Cold urticaria is a form of physical urticaria that can be primary (idiopathic) or secondary to underlying hematological or infectious diseases [5]. The activation of mast cells and subsequent release of histamine and other inflammatory mediators is thought to play a central role [5]. However, the mechanism by which the cold stimulus is transformed into a signal for molecular and cellular activation has not been elucidated. Anti-IgE antibodies may play a role [5]. Typically, patients with cold urticaria develop pruritic wheals and angioedema that can be localized or generalized after cold exposure. Our patient had skin lesions including itching and erythema and wheals after exposure to a cold wind. The diagnosis is dependent on a complete history and physical examination, as well as a positive cold stimulation test. Treatment consists primarily of antihistamines.

Conflict of interest

No potential conflict of interest relevant to this article is reported.

References

1. Kaplan AP, Garofalo J. Identification of a new physically induced urticaria: cold-induced cholinergic urticaria. J Allergy Clin Immunol 1981;68:438–441PMID : 7310011.
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2. Wolf R, Feuerman EJ. Identification of a new physically induced urticaria: cold-induced cholinergic urticaria. J Allergy Clin Immunol 1982;70:314–315.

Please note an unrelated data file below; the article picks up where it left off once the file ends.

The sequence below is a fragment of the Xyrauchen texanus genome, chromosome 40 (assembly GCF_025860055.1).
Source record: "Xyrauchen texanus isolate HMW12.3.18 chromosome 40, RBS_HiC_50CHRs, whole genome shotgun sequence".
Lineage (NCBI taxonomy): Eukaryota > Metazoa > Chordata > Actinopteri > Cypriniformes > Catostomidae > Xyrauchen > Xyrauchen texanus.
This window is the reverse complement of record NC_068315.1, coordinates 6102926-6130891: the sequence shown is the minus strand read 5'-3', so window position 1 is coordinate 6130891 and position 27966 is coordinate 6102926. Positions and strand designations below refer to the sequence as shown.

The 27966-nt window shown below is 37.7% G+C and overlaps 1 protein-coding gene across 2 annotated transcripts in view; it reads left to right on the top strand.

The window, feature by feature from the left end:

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3. Ormerod AD, Kobza-Black A, Milford-Ward A, Greaves MW. Combined cold urticaria and cholinergic urticaria: clinical characterization and laboratory findings. Br J Dermatol 1988;118:621–627PMID : 3395561.
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4. Sigler RW, Levinson AI, Evans R 3rd, Horakova Z, Kaplan AP. Evaluation of a patient with cold and cholinergic urticaria. J Allergy Clin Immunol 1979;63:35–38PMID : 82566.
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5. Orfan NA, Kolski GB. Physical urticarias. Ann Allergy 1993;71:205–212PMID : 8372992.
pmid
Figure 1
(A, B) The patients had punctate 1- to 5-mm wheals on the neck and arms after 10 minutes of exercise.
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Figure 2
The patient had a positive ice cube test. (A) The ice cube was placed on the forearm for 5 minutes and the arm observed 5 and 10 minutes later. Five minutes after removing the ice cube, the patient developed a 67 × 55 mm wheal and 68 × 57 mm area of erythema. (B) After placing the ice cube on the hand for 5 minutes, the patient had pruritus, wheal and flare, a burning sensation for 10 minutes, and edema.